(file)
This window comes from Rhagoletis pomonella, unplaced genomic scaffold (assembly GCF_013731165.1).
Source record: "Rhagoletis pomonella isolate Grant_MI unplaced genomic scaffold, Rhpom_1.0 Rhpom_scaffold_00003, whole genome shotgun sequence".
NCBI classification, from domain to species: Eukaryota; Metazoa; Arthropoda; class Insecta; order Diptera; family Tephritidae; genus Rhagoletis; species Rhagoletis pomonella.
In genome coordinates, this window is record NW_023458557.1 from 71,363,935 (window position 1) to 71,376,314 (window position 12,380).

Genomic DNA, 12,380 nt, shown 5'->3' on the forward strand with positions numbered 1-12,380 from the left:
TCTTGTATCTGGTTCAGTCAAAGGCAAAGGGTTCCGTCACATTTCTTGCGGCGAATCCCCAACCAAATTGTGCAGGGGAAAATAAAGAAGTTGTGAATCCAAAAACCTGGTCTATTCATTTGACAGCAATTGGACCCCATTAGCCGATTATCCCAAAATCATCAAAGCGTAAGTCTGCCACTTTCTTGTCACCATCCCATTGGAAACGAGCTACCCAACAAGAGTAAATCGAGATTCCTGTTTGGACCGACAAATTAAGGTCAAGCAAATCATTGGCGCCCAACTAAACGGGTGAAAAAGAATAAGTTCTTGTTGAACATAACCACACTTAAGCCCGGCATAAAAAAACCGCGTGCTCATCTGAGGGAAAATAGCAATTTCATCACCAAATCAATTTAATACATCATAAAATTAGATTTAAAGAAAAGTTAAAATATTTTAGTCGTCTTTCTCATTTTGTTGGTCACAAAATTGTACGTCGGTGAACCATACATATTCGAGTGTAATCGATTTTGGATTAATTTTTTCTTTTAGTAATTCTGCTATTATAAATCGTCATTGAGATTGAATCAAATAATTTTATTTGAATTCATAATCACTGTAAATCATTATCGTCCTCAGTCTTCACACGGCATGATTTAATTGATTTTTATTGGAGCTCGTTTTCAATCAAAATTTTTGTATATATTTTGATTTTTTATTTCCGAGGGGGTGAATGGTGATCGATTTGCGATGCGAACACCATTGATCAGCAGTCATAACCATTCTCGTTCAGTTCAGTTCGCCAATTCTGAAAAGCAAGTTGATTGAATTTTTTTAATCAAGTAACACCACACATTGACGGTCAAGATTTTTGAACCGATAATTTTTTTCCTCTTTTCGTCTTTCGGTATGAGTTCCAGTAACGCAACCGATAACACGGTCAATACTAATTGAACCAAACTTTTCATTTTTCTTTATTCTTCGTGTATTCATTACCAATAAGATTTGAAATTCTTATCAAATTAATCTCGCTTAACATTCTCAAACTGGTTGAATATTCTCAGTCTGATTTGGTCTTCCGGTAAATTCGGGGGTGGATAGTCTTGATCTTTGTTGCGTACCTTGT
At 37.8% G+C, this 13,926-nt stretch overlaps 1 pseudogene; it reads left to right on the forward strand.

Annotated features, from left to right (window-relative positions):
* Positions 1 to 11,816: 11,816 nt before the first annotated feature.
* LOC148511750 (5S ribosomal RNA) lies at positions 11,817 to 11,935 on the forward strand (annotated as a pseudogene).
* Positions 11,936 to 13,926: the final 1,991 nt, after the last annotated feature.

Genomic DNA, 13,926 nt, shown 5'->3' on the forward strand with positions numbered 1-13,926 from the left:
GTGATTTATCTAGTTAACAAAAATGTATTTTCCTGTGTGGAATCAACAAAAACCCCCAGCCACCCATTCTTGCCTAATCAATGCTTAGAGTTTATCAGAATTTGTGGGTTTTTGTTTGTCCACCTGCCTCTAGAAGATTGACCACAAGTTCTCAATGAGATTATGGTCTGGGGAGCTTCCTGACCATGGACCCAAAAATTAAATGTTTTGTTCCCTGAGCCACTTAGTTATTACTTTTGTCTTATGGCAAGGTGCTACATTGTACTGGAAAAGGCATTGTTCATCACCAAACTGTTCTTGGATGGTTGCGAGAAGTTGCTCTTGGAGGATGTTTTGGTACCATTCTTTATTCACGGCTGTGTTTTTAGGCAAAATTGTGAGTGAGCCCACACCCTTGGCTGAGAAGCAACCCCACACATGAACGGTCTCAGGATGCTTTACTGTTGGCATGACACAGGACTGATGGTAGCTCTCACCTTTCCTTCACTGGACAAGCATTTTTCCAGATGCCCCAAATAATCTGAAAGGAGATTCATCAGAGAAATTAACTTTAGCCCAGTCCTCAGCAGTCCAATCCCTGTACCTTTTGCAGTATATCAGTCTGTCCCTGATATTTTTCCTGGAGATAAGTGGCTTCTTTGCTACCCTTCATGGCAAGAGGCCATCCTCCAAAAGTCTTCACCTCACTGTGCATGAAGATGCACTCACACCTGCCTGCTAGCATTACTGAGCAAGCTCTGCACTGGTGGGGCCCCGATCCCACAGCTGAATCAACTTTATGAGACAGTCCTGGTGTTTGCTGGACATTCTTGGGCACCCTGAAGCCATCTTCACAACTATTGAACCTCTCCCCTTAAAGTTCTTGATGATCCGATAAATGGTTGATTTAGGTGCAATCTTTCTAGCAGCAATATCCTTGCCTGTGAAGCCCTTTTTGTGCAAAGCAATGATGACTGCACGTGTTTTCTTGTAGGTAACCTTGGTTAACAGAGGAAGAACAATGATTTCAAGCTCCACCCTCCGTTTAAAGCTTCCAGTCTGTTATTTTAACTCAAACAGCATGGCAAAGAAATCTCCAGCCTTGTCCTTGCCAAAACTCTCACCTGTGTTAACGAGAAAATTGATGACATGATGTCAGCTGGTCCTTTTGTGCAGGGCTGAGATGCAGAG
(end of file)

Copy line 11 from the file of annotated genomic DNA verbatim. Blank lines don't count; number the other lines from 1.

* Positions 11,936 to 13,926: the final 1,991 nt, after the last annotated feature.